Study Finds Blood Lactate and Lactate Clearance Important Prognostic Variables for Mortality in Trauma Patients

Early after trauma, changes in blood lactate over time, defined as lactate clearance, provide additional information predicting mortality in trauma patients according to a study from the December issue of Anesthesiology.

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Wednesday, November 21, 2012

Inhaled Nitric Oxide Improves Outcomes in Mice Resuscitated with Stored Blood

Inhaled nitric oxide reduced the adverse effects of transfusing stored blood in mice, according to a study from the December issue of Anesthesiology.

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Wednesday, October 24, 2012

First National Survey of Anesthesiologists Over 50 Identifies Factors That Could Influence Predicted Physician Shortage

A large, first-of-its-kind national survey of older anesthesiologists has gathered important data that could be used by physicians and their employers to prepare for an expected undersupply of anesthesiologists in the near future.

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Wednesday, October 24, 2012

Two Commonly Used Anesthetics Produce Different Metabolic Patterns in Children’s Unconscious Brains

Two commonly used anesthetics produce different metabolic patterns in the brains of unconscious children, according to a study from the November issue of Anesthesiology.

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Wednesday, October 17, 2012

Diabetes Notification System to Improve Perioperative Outcomes

A study presented at the ANESTHESIOLOGY 2012™ annual meeting revealed that adding increased glucose monitoring throughout surgical procedures will allow anesthesiologists to optimize the perioperative and surgical care of millions of diabetic patients throughout the world.

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Wednesday, October 17, 2012

Cost Savings, Successful Outcomes, Found in New Anesthesiologist Model of Care

Using a comprehensive preoperative triage system directed by anesthesiologists, a team of researchers at the Ochsner Medical Center in New Orleans has shown marked reductions in patient charges for common medical tests – without sacrificing quality of care and successful outcomes.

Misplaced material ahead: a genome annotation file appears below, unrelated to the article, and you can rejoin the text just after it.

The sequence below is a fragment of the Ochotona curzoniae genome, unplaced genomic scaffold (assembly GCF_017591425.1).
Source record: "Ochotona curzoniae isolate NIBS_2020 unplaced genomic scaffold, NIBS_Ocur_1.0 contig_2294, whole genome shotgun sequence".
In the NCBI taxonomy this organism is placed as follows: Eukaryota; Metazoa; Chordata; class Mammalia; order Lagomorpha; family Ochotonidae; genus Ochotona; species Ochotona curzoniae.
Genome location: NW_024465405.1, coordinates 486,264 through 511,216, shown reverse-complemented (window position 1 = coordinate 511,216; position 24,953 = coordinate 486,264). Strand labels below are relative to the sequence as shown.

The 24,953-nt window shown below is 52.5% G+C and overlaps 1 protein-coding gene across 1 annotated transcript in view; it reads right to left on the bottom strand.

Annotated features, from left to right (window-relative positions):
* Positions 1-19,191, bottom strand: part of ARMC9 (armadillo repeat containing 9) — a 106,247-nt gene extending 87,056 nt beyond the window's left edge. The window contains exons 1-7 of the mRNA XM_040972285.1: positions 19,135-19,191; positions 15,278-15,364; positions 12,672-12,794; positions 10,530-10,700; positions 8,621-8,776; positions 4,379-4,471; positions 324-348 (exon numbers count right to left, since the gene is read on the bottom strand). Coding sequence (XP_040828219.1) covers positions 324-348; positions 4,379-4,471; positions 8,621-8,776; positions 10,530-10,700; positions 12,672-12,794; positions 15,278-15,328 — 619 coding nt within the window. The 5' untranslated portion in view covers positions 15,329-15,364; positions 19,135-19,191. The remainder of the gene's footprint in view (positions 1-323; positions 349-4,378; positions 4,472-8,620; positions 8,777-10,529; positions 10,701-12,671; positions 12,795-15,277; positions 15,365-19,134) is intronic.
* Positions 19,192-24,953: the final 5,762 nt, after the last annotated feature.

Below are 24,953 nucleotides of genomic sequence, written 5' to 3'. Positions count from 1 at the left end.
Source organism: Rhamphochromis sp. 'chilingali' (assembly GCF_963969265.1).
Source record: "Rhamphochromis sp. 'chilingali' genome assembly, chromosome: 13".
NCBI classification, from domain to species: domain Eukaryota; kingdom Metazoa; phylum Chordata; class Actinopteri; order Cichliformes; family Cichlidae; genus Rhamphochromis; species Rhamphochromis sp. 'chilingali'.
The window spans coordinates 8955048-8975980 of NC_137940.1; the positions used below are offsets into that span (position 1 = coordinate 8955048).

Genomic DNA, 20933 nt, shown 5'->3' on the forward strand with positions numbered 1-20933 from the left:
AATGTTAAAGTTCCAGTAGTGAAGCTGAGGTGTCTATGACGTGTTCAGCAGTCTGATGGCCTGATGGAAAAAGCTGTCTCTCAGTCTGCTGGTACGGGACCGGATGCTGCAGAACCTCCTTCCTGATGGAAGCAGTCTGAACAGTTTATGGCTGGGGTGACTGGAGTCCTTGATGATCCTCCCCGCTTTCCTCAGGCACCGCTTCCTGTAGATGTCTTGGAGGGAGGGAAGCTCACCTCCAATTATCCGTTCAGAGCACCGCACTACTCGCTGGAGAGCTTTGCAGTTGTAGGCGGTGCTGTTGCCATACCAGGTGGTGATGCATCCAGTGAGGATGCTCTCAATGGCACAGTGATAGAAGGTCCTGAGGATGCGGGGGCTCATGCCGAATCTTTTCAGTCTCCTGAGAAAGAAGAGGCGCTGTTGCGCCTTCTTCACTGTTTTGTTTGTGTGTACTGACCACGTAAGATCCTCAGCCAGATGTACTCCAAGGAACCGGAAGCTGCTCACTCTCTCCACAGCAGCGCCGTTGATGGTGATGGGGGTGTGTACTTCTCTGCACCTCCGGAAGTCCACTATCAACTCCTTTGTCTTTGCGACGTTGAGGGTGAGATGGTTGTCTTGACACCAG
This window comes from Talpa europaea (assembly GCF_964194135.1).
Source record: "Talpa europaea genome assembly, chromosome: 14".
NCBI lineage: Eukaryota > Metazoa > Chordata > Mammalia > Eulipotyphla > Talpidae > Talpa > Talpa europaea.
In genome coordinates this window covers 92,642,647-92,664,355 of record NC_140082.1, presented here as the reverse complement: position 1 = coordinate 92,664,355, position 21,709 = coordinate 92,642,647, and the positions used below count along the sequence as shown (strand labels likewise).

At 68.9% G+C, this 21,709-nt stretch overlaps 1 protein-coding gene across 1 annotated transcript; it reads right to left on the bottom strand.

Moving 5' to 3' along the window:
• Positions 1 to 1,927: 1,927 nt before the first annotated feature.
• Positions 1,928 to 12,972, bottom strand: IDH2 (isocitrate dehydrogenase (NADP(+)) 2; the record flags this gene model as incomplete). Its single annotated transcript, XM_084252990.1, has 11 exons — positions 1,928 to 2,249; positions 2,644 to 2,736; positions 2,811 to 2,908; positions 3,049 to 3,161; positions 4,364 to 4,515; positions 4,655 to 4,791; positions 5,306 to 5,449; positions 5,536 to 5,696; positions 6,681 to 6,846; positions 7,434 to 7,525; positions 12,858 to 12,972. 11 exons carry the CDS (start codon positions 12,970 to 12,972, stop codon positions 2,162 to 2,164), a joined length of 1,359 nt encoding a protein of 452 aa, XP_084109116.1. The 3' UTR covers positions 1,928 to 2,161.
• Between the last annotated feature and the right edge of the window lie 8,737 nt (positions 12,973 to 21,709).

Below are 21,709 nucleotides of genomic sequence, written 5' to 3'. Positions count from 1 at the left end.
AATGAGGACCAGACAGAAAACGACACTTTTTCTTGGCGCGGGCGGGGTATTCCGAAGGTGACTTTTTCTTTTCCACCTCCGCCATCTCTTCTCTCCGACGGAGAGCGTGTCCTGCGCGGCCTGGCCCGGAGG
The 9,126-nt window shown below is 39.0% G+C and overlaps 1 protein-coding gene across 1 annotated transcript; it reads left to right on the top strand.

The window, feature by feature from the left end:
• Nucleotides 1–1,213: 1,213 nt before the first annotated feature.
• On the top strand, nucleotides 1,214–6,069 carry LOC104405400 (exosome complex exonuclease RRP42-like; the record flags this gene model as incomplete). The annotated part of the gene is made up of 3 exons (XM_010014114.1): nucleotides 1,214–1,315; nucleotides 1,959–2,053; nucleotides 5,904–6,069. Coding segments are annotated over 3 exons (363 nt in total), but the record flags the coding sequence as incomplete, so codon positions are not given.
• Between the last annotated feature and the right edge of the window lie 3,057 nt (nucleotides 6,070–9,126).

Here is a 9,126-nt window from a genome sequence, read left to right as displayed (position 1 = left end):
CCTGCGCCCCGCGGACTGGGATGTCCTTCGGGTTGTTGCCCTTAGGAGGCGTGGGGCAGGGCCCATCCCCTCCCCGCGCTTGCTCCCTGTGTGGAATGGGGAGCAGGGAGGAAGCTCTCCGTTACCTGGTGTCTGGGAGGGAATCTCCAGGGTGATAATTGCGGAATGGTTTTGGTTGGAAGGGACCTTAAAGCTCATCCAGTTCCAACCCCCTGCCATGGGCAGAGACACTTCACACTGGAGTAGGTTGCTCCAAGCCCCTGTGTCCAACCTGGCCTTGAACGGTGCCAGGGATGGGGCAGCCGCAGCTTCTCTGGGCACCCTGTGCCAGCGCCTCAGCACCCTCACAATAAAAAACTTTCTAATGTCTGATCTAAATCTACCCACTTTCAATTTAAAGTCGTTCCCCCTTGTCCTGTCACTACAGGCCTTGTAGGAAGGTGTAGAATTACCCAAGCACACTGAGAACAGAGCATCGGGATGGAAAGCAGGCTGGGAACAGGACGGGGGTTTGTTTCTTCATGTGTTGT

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Tuesday, October 16, 2012

Study Finds Rise in Maternal Sepsis-related Mortality

A study presented at the ANESTHESIOLOGY™ 2012 annual meeting  reports that severity and death rates are increasing in pregnant and postpartum women with sepsis. More than 30 percent of mothers who develop sepsis will experience some type of organ dysfunction.

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Tuesday, October 16, 2012

Is Immediate and Long-term Pain After a Motor Vehicle Collision Hereditary?

Two studies presented at the ANESTHESIOLOGY™ 2012 annual meeting found that hereditary genes were responsible for the amount and type of pain experienced after a motor vehicle collision (MVC).

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Tuesday, October 16, 2012

Fiberoptic Laryngoscopy: Yes, There's an App for That

A study presented during the ANESTHESIOLOGY™ 2012 annual meeting has shown that an iPhone application called iLarynx™ was so effective at simulating fiberoptic bronchoscopy that when app-trained students eventually used a real bronchoscope on a manikin...

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Tuesday, October 16, 2012

Study Finds Link Between Robotic Prostate Surgery and Increased Eye Injury Over 10-year Period

A study presented at the ANESTHESIOLOGY™ 2012 annual meeting found that during the years 2000-2009, eye injuries during robotic-assisted radical prostatectomy (RARP) increased nearly 10-fold, from a .07 percent incidence rate to .42 percent.

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Monday, October 15, 2012

Early Exposure to Cigarette Smoke Leads to Greater Risk for Respiratory Disease

Research presented at the ANESTHESIOLOGY™ 2012 annual meeting revealed cigarette smoke adversely affects the developing human airway, especially in prematurity. Fetuses and premature babies exposed to cigarette smoke are at greater risk for developing childhood respiratory diseases, such as asthma.